Hydrogen peroxide is widely used in products such as rocket fuel, bleaching preparations and topical disinfectants. Contact of hydrogen peroxide with the skin can cause severe skin damage. In this report, we describe a case of skin injury induced by hydrogen peroxide. The patient was a 34-year-old man working in a dry cleaning shop. While he was pouring 35% hydrogen peroxide, some of it accidentally splashed over his left shoulder and back, and then an erythema, purpura and vacuolar eruption, similar to bubble wrap, appeared on his left shoulder and down the left side of his back. Histologically, numerous vacuolar structures were observed in the epidermis, dermis and subcutaneous tissue. Coupled with the clinical features, these vacuolar structures were considered as 'oxygen bubbles'. Subcutaneous emphysema was detected by chest X-ray examination. All skin eruptions rapidly healed without scarring by using a steroid ointment. As far as we know, this is the first time such clinical and histological features have been described

  20. 21 CFR 178.1005 - Hydrogen peroxide solution.

    Code of Federal Regulations, 2013 CFR

    2013-04-01

    ... SANITIZERS Substances Utilized To Control the Growth of Microorganisms § 178.1005 Hydrogen peroxide solution... hydrogen peroxide can be determined in distilled water packaged under production conditions (assay to...

  1. 21 CFR 178.1005 - Hydrogen peroxide solution.

    Code of Federal Regulations, 2012 CFR

    2012-04-01

    ... SANITIZERS Substances Utilized To Control the Growth of Microorganisms § 178.1005 Hydrogen peroxide solution... hydrogen peroxide can be determined in distilled water packaged under production conditions (assay to...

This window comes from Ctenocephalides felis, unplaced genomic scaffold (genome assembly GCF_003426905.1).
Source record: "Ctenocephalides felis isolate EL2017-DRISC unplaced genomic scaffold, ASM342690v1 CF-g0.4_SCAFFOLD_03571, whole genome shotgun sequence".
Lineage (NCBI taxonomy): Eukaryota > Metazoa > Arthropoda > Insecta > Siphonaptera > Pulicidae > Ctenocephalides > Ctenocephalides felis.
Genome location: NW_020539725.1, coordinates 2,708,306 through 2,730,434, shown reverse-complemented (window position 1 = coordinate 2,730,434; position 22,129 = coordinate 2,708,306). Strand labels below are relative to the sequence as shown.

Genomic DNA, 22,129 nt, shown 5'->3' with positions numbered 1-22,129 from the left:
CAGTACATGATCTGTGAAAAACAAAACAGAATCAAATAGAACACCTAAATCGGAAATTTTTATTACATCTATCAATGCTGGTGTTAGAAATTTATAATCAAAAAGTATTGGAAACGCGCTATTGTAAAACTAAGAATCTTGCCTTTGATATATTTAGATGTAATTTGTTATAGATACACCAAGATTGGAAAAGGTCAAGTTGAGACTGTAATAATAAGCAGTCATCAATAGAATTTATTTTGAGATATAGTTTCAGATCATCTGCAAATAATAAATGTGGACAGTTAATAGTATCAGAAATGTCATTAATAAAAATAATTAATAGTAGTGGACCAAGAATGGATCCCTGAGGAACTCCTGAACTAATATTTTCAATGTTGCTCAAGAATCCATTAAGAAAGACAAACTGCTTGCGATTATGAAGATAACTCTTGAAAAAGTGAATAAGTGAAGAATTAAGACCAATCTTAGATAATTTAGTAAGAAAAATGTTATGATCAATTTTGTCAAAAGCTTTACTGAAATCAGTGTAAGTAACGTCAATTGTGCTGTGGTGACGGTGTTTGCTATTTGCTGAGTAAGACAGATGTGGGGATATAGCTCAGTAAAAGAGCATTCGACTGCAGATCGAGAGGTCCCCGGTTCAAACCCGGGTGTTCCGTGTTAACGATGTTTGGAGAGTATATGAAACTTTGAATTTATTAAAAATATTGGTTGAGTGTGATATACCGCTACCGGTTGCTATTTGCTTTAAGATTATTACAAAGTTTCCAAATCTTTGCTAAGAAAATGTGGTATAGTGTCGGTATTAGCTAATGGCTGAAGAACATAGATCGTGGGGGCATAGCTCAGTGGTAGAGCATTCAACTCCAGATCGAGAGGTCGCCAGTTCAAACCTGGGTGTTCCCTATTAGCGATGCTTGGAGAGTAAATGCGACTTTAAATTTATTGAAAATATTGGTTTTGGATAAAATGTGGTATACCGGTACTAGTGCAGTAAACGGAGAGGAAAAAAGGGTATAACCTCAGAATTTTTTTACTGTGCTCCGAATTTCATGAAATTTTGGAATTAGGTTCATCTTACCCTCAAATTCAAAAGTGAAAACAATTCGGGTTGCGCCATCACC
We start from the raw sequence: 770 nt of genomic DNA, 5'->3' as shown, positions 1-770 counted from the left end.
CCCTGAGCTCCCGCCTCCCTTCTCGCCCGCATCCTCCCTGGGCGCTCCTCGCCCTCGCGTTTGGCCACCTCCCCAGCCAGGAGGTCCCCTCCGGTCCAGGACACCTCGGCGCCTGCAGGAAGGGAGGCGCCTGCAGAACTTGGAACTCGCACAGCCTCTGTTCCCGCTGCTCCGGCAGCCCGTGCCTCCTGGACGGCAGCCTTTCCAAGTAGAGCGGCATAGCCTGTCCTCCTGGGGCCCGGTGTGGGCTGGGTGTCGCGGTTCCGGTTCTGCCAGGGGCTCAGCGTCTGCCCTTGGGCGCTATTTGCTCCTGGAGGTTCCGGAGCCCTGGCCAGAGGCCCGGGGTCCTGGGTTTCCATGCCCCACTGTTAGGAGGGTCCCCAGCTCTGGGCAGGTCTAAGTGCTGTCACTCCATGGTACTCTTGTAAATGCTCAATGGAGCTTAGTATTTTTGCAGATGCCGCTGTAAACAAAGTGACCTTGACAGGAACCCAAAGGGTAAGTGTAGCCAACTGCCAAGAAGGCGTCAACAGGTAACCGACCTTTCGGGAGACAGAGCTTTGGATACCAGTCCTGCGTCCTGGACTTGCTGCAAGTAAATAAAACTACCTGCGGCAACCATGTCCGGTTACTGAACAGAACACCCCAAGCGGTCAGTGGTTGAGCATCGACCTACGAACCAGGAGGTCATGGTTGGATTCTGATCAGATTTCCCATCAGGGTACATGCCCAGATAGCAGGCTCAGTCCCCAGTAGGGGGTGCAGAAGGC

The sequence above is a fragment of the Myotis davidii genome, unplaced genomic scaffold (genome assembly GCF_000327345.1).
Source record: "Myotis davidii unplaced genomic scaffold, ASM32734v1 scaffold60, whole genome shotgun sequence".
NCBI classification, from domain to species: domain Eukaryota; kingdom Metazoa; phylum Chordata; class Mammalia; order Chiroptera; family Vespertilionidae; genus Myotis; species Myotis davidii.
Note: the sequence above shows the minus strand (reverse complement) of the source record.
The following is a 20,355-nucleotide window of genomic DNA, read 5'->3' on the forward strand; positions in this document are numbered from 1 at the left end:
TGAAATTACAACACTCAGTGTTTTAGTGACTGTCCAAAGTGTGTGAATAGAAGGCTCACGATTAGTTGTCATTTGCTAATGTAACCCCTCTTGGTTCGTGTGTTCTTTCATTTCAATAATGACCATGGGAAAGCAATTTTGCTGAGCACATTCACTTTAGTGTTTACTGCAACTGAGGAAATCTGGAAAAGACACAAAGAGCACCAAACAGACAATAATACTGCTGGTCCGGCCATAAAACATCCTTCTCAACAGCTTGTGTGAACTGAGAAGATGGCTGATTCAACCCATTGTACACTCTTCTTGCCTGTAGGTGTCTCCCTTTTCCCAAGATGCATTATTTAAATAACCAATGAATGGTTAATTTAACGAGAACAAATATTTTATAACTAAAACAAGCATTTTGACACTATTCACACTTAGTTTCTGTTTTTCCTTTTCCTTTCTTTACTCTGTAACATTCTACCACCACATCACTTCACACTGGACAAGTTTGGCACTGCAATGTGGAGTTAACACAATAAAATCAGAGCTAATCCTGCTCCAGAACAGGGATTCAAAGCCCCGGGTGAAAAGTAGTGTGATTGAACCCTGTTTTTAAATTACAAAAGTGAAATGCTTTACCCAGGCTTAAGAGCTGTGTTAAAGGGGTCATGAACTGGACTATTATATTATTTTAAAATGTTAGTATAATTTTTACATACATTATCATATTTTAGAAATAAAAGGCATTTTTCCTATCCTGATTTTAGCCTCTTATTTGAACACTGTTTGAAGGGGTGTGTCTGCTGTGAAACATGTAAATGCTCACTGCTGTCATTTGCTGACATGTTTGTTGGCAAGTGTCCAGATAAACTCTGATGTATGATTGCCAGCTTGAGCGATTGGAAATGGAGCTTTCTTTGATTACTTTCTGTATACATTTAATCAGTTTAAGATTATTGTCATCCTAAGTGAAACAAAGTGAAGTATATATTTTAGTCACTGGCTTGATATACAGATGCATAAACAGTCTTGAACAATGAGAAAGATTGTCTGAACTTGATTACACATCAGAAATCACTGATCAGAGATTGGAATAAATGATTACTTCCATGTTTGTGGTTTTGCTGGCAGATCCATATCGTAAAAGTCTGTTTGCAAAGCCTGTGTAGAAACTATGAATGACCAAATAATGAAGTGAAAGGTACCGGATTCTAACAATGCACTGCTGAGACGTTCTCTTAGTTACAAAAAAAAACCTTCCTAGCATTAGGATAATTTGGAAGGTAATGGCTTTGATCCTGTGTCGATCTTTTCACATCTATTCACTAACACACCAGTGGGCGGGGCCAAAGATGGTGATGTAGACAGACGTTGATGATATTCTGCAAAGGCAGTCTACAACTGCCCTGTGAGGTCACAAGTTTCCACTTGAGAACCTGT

2. 21 CFR 178.1005 - Hydrogen peroxide solution.

    Code of Federal Regulations, 2011 CFR

    2011-04-01

    ... SANITIZERS Substances Utilized To Control the Growth of Microorganisms § 178.1005 Hydrogen peroxide solution... hydrogen peroxide can be determined in distilled water packaged under production conditions (assay to...

  3. 21 CFR 178.1005 - Hydrogen peroxide solution.

    Code of Federal Regulations, 2010 CFR

    2010-04-01

    ... SANITIZERS Substances Utilized To Control the Growth of Microorganisms § 178.1005 Hydrogen peroxide solution... hydrogen peroxide can be determined in distilled water packaged under production conditions (assay to...

  4. Systems and methods for generation of hydrogen peroxide vapor

    DOEpatents

    Love, Adam H; Eckels, Joel Del; Vu, Alexander K; Alcaraz, Armando; Reynolds, John G

    2014-12-02

    A system according to one embodiment includes a moisture trap for drying air; at least one of a first container and a second container; and a mechanism for at least one of: bubbling dried air from the moisture trap through a hydrogen peroxide solution in the first container for producing a hydrogen peroxide vapor, and passing dried air from the moisture trap into a headspace above a hydrogen peroxide solution in the second container for producing a hydrogen peroxide vapor. A method according one embodiment includes at least one of bubbling dried air through a hydrogen peroxide solution in a container for producing a first hydrogen peroxide vapor, and passing dried air from the moisture trap into a headspace above the hydrogen peroxide solution in a container for producing a second hydrogen peroxide vapor. Additional systems and methods are also presented.

  5. An upper limit for stratospheric hydrogen peroxide

    NASA Technical Reports Server (NTRS)

    Chance, K. V.; Traub, W. A.

    1984-01-01

    It has been postulated that hydrogen peroxide is important in stratospheric chemistry as a reservoir and sink for odd hydrogen species, and for its ability to interconvert them. The present investigation is concerned with an altitude dependent upper limit curve for stratospheric hydrogen peroxide, taking into account an altitude range from 21.5 to 38.0 km for January 23, 1983. The data employed are from balloon flight No. 1316-P, launched from the National Scientific Balloon Facility (NSBF) in Palestine, Texas. The obtained upper limit curve lies substantially below the data reported by Waters et al. (1981), even though the results are from the same latitude and are both wintertime measurements.

  6. Impact of hydrogen peroxide as a soil amendment on nasturtiums

    Technology Transfer Automated Retrieval System (TEKTRAN)

    Hydrogen peroxide, H2O2, is a highly reactive oxidizing agent naturally occurring in plants and animals. Plants produce hydrogen peroxide to destroy either their infected plant cells or the pathogens within their cells. Hydrogen peroxide also acts as a stress signal to plants. It is approved for c...

  7. PRODUCTION OF CONCENTRATED HYDROGEN PEROXIDE

    DTIC Science & Technology